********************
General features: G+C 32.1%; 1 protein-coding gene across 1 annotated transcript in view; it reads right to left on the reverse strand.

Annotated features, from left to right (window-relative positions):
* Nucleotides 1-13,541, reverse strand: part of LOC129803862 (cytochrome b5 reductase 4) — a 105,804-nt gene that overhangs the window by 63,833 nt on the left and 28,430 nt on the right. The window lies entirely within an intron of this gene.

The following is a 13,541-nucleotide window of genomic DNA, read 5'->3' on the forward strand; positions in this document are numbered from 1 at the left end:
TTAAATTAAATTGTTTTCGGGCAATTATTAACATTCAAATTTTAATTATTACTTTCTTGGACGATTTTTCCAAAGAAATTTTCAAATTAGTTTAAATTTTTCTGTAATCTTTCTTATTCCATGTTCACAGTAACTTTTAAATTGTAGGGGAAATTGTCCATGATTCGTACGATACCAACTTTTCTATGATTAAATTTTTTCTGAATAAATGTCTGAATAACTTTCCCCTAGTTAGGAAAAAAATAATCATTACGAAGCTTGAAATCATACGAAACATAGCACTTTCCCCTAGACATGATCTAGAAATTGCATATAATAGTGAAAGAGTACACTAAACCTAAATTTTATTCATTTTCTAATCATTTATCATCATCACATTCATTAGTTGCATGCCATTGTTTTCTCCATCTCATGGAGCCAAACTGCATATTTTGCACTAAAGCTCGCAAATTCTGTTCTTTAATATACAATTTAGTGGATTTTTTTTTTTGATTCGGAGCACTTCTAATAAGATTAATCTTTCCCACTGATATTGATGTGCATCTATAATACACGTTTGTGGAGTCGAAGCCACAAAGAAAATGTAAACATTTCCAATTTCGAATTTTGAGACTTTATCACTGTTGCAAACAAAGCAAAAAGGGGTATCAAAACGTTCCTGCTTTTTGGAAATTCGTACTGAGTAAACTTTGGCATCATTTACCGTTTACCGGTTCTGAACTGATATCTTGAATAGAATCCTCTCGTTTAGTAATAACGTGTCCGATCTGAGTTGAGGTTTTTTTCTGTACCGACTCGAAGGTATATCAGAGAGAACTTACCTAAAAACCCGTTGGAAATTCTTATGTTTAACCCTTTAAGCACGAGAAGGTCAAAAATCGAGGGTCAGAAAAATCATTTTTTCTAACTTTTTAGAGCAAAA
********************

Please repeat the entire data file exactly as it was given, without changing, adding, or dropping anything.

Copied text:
General features: G+C 32.1%; 1 protein-coding gene across 1 annotated transcript in view; it reads right to left on the reverse strand.

Annotated features, from left to right (window-relative positions):
* Nucleotides 1-13,541, reverse strand: part of LOC129803862 (cytochrome b5 reductase 4) — a 105,804-nt gene that overhangs the window by 63,833 nt on the left and 28,430 nt on the right. The window lies entirely within an intron of this gene.

The following is a 13,541-nucleotide window of genomic DNA, read 5'->3' on the forward strand; positions in this document are numbered from 1 at the left end:
TTAAATTAAATTGTTTTCGGGCAATTATTAACATTCAAATTTTAATTATTACTTTCTTGGACGATTTTTCCAAAGAAATTTTCAAATTAGTTTAAATTTTTCTGTAATCTTTCTTATTCCATGTTCACAGTAACTTTTAAATTGTAGGGGAAATTGTCCATGATTCGTACGATACCAACTTTTCTATGATTAAATTTTTTCTGAATAAATGTCTGAATAACTTTCCCCTAGTTAGGAAAAAAATAATCATTACGAAGCTTGAAATCATACGAAACATAGCACTTTCCCCTAGACATGATCTAGAAATTGCATATAATAGTGAAAGAGTACACTAAACCTAAATTTTATTCATTTTCTAATCATTTATCATCATCACATTCATTAGTTGCATGCCATTGTTTTCTCCATCTCATGGAGCCAAACTGCATATTTTGCACTAAAGCTCGCAAATTCTGTTCTTTAATATACAATTTAGTGGATTTTTTTTTTTGATTCGGAGCACTTCTAATAAGATTAATCTTTCCCACTGATATTGATGTGCATCTATAATACACGTTTGTGGAGTCGAAGCCACAAAGAAAATGTAAACATTTCCAATTTCGAATTTTGAGACTTTATCACTGTTGCAAACAAAGCAAAAAGGGGTATCAAAACGTTCCTGCTTTTTGGAAATTCGTACTGAGTAAACTTTGGCATCATTTACCGTTTACCGGTTCTGAACTGATATCTTGAATAGAATCCTCTCGTTTAGTAATAACGTGTCCGATCTGAGTTGAGGTTTTTTTCTGTACCGACTCGAAGGTATATCAGAGAGAACTTACCTAAAAACCCGTTGGAAATTCTTATGTTTAACCCTTTAAGCACGAGAAGGTCAAAAATCGAGGGTCAGAAAAATCATTTTTTCTAACTTTTTAGAGCAAAA